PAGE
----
5. Studies on givenness in child language • Given>new preference: Snyder (2003)- progressive effect of givenness; Anderssen et al. (2014)- pragmatic appropriateness either by word order or by omission; Stephens (2015)- withthemes (DO) children categorically produced the PD (DO-IO order), with given recipients (IO) the DOD (IO-DO) was more likely to be produced • New>given preference: Bates (1976)- subject final sentences; Baker (1988)- at a one word stage children express new information and at a two word stage they use new>given; Narasimhan and Dimroth (2008)- new>given preference in an elicitation task of NP-NP pairings • No effect of givenness on word order: Mykhaylyk et al. (2013)- find more target-like responses with given IOs than with given themes DOs as children predominantly produce the IO-DO order; Hohle et al. (2014)- children produced definiteness violations (*indef>def) more readily than word order violations (IO-DO)

  6. Summary • In the studies that find a given>new effect the PD (DO-IO) is more widely accepted • In Mykhaylyk et al. (2013) and Höhle et al. (2014) the preferred order is IO-DO and the children tend not to deviate from it • Croatian corpus data (DODB corpus) also shows an overwhelming production of IO-DO • We can expect Croatian children to be less prone to deviate from the preferred IO-DO order than to comply to the given>new principle of the task

  7. Studies on animacy in child language • Animate>inanimate • Animacy related to the IO • Snyder (2003) – 3-year-olds are very attentive to animacy with regard to their ditransitive choices and rely less on animacy as they grow older • De Marneffe et al. (2012)- Children acquire it very early, around the age of two • Branigan (2008)- animate entities are conceptually highly accessible and therefore retrieved more easily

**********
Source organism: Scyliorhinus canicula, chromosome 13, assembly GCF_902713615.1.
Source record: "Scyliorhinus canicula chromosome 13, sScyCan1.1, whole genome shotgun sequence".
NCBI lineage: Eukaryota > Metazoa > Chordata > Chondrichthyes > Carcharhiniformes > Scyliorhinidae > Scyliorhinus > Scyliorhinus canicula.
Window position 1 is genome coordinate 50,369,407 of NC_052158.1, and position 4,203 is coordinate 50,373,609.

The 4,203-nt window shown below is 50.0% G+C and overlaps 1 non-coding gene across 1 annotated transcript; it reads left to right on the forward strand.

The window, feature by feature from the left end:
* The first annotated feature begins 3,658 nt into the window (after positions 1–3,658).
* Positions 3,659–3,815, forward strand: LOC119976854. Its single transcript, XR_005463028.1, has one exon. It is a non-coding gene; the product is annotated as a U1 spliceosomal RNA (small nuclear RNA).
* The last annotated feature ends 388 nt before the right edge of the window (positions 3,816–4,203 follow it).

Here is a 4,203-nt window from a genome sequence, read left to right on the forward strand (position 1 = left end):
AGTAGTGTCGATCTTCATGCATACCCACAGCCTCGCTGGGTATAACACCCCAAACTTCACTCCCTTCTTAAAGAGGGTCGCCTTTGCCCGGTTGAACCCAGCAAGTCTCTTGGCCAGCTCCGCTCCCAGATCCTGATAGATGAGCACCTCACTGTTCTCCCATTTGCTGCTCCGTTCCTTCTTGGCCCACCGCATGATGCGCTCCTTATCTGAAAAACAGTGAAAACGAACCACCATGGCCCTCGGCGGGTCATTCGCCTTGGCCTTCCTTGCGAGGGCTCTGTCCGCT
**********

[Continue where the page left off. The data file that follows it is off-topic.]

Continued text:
8. Research questions Predictions • Do children use different word orders to mark the different givenness conditions of the two objects?  • Is there a clearer effect of givenness when animacy is neutralized? • Do children pay more attention to animacy than the adults? • Children will prefer IO-DO, we do not predict to what extent it will obscure their pragmatic word order preference, but we should be able to observe how givenness affects word order when givenness goes against IO-DO (DO-G) • Clearer effect when givenness is the only factor guiding word order • Animacy will be a more relevant factor in children than in the controls as we expect adults to conform more to givenness in both conditions